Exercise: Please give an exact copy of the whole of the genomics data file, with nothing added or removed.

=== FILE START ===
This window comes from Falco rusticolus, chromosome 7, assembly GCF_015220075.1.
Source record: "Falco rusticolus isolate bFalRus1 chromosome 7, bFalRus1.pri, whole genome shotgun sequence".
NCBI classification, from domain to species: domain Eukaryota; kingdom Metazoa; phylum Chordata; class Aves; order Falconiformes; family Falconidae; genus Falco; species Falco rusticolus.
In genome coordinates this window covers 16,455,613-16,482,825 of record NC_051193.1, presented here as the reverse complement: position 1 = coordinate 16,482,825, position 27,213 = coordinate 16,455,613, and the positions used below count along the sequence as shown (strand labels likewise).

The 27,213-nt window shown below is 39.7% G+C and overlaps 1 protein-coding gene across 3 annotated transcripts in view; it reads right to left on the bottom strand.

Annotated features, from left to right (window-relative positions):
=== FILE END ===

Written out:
This window comes from Falco rusticolus, chromosome 7, assembly GCF_015220075.1.
Source record: "Falco rusticolus isolate bFalRus1 chromosome 7, bFalRus1.pri, whole genome shotgun sequence".
NCBI classification, from domain to species: domain Eukaryota; kingdom Metazoa; phylum Chordata; class Aves; order Falconiformes; family Falconidae; genus Falco; species Falco rusticolus.
In genome coordinates this window covers 16,455,613-16,482,825 of record NC_051193.1, presented here as the reverse complement: position 1 = coordinate 16,482,825, position 27,213 = coordinate 16,455,613, and the positions used below count along the sequence as shown (strand labels likewise).

The 27,213-nt window shown below is 39.7% G+C and overlaps 1 protein-coding gene across 3 annotated transcripts in view; it reads right to left on the bottom strand.

Annotated features, from left to right (window-relative positions):